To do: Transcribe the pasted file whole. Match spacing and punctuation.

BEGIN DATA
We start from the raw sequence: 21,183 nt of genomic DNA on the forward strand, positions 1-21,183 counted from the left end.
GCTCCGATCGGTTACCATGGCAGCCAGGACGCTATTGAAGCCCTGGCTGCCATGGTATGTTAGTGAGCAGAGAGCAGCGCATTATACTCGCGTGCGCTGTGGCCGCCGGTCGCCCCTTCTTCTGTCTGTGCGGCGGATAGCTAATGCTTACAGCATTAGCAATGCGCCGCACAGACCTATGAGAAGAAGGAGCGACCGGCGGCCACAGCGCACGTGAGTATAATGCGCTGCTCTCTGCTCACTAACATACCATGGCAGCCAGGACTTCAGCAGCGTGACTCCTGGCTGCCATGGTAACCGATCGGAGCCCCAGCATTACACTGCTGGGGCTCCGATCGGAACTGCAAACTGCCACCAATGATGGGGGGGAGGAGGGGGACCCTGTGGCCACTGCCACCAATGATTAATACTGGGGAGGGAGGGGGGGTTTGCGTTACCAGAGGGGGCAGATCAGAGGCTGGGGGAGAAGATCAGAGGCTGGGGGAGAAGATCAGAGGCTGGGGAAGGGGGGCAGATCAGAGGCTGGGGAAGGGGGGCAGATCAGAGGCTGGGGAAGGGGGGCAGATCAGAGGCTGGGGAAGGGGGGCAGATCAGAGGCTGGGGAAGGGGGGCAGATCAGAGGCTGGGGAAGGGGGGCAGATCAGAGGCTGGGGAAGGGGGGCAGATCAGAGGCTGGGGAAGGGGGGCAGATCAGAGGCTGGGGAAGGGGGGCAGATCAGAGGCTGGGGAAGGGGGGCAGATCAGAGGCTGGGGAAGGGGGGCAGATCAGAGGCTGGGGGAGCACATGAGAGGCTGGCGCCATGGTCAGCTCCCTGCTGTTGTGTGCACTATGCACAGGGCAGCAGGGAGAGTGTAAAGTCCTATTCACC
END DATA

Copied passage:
We start from the raw sequence: 21,183 nt of genomic DNA on the forward strand, positions 1-21,183 counted from the left end.
GCTCCGATCGGTTACCATGGCAGCCAGGACGCTATTGAAGCCCTGGCTGCCATGGTATGTTAGTGAGCAGAGAGCAGCGCATTATACTCGCGTGCGCTGTGGCCGCCGGTCGCCCCTTCTTCTGTCTGTGCGGCGGATAGCTAATGCTTACAGCATTAGCAATGCGCCGCACAGACCTATGAGAAGAAGGAGCGACCGGCGGCCACAGCGCACGTGAGTATAATGCGCTGCTCTCTGCTCACTAACATACCATGGCAGCCAGGACTTCAGCAGCGTGACTCCTGGCTGCCATGGTAACCGATCGGAGCCCCAGCATTACACTGCTGGGGCTCCGATCGGAACTGCAAACTGCCACCAATGATGGGGGGGAGGAGGGGGACCCTGTGGCCACTGCCACCAATGATTAATACTGGGGAGGGAGGGGGGGTTTGCGTTACCAGAGGGGGCAGATCAGAGGCTGGGGGAGAAGATCAGAGGCTGGGGGAGAAGATCAGAGGCTGGGGAAGGGGGGCAGATCAGAGGCTGGGGAAGGGGGGCAGATCAGAGGCTGGGGAAGGGGGGCAGATCAGAGGCTGGGGAAGGGGGGCAGATCAGAGGCTGGGGAAGGGGGGCAGATCAGAGGCTGGGGAAGGGGGGCAGATCAGAGGCTGGGGAAGGGGGGCAGATCAGAGGCTGGGGAAGGGGGGCAGATCAGAGGCTGGGGAAGGGGGGCAGATCAGAGGCTGGGGAAGGGGGGCAGATCAGAGGCTGGGGAAGGGGGGCAGATCAGAGGCTGGGGGAGCACATGAGAGGCTGGCGCCATGGTCAGCTCCCTGCTGTTGTGTGCACTATGCACAGGGCAGCAGGGAGAGTGTAAAGTCCTATTCACC